RAW, the Artisan Wine Fair 2016

IMG_3625The 2016 RAW fair took place in London this weekend, and just like last year, it was an intense but terrific experience. An increasing number of winemakers seems to realize that it is a unique opportunity to showcase their wines to both old fans and people who are a lot more open-minded than the ones attending Prowein or Vinexpo. Of course, estates come and go but the showing does remain impressive. Those with long-established reputations stand side by side with those who are only just stepping into the world of wine, often presenting their first vintage to the public, nervous about the impression that they’ll make or the feedback they will receive.

There are a couple of observations to be made. First, the number of real stinkers, of wines that were incorrect even by the most extreme standards (unless you really love vinegar) has been decreasing. Second, globalization is often blamed for industrialization or an impoverishment of quality but has in my view also contributed more to knowledge sharing. Winemakers have it a lot easier these days to get advice or criticism from likeminded winemakers. Third and what was for me the most important one is that natural wines, especially from younger winemakers, are coming to grasp with the expression of a sense of place. Simply being drinkable was the bar set by aspiring natural winemakers in the past, without venturing into the identifiability of variety or even country (like the Sylvaner from Franken talked about here). Of course, if you are just getting started with a first vintage, I can imagine being thrilled that it actually tastes like wine. Nonetheless, there is more to it than just that and it was inspiring to taste wines that have come a long way.

1Anyway, on to a couple of memorable wines!

The Austrians were well-presented. As I did not have the time to explore their wines last year, I made sure to get to them in time. Quality in general was high with a first highlight being Weingut Werlitsch (Sudsteiermark) showing highly energetic blends of Sauvignon Blanc (normally not high on my priority list) and Chardonnay but I was most surprised by Claus Preisinger (Burgenland). 2015 presented on the table, which is in need of a couple more years but massively structured and intense already. The Weissburgunder may be one of the best I have ever tasted, earthy and wild but with refinement hidden underneath. Not the easiest of wines, nor the easiest winemaker I think, but it is what you find in the glass that counts!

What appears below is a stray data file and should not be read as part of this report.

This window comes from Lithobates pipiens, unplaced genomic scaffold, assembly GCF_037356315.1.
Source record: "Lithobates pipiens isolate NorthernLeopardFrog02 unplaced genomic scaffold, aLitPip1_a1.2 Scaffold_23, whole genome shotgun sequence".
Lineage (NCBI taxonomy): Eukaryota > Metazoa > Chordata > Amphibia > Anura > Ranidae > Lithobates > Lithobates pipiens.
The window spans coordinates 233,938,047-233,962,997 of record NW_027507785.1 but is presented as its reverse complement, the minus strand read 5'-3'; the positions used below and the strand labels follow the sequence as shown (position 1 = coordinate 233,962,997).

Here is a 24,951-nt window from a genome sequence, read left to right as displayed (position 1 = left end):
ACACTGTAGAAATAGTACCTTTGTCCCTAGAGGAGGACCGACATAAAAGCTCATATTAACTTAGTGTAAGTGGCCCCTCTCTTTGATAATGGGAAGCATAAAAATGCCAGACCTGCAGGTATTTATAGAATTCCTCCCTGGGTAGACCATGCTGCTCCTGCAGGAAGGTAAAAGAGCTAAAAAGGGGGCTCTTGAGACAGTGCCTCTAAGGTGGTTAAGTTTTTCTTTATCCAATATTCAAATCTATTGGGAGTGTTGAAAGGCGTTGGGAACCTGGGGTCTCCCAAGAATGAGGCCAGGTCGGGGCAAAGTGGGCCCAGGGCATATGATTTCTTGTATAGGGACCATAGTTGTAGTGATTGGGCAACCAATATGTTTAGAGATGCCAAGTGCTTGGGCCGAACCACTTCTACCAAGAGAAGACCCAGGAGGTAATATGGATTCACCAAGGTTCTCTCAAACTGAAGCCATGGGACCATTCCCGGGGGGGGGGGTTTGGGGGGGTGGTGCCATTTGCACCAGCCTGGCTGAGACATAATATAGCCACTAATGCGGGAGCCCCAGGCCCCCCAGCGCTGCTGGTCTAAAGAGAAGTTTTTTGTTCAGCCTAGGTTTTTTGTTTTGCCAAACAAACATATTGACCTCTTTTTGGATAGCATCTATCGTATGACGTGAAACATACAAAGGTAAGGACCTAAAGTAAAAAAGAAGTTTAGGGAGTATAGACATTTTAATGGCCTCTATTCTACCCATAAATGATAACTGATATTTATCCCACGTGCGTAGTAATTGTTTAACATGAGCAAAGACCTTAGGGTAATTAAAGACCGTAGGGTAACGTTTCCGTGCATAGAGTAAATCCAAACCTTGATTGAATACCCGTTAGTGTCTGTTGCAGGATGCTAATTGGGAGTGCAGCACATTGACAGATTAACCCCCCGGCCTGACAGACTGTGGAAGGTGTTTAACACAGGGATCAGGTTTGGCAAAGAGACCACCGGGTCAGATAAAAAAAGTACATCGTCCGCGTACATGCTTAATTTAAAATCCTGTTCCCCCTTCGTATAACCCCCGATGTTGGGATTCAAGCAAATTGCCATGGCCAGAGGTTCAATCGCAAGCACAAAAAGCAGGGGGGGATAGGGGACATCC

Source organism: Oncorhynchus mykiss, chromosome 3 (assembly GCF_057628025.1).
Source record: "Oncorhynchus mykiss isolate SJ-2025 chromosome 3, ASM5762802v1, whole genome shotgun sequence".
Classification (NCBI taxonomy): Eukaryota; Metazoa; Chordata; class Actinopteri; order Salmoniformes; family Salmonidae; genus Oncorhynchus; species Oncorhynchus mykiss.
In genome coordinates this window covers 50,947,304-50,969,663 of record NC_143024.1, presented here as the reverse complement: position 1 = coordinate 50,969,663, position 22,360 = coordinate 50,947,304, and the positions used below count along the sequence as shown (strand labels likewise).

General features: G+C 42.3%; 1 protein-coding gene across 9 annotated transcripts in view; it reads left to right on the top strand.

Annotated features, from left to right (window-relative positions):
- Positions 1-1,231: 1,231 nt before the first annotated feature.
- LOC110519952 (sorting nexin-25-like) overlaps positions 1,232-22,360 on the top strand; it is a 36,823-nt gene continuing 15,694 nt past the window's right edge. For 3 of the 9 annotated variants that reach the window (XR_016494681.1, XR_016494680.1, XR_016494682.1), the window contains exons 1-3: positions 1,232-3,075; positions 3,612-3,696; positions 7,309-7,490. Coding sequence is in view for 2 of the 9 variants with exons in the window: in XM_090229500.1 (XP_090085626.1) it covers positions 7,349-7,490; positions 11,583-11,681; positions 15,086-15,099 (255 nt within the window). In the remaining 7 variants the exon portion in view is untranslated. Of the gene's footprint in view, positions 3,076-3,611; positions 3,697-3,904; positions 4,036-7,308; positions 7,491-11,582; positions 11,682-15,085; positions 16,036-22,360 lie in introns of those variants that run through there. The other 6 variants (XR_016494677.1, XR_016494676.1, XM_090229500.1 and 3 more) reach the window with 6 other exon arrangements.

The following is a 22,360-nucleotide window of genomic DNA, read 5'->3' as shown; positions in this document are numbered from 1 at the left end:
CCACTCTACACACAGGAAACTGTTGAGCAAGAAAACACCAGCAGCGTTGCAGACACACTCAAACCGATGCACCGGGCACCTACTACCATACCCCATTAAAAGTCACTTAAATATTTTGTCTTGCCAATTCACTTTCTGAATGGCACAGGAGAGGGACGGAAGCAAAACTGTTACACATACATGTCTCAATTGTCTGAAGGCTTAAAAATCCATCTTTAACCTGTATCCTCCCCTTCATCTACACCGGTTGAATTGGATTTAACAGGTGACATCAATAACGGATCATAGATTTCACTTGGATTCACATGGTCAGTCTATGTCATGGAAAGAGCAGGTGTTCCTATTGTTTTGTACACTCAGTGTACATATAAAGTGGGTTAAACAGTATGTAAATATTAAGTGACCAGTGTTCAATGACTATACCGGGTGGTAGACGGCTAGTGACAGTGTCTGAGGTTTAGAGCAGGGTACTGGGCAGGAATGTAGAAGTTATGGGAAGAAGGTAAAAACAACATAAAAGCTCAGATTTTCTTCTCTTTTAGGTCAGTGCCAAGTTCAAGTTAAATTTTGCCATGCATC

I first met Peter Hahn at last year’s RAW and was thrilled with the wines he presented then. After a consultancy/finance career in the States, he chose a different path when purchasing the neglected Clos de la Meslerie in Vouvray. Aside from a sparkling wine (2013-based), he showed three different vintages of the one wine that he produces, 2009, 2011 and 2013. Starting with the youthful 2013 I was immediately struck by the purity and smoky minerality on the palate. Things only got better going back and the 2009 was a highlight, really striking the balance between weight (residual sugar at 31g/l but nothing too sweet about it) and acidity that can make Chenin Blanc so vibrant and energetic. Absolutely delicious and to buy in a heartbeat.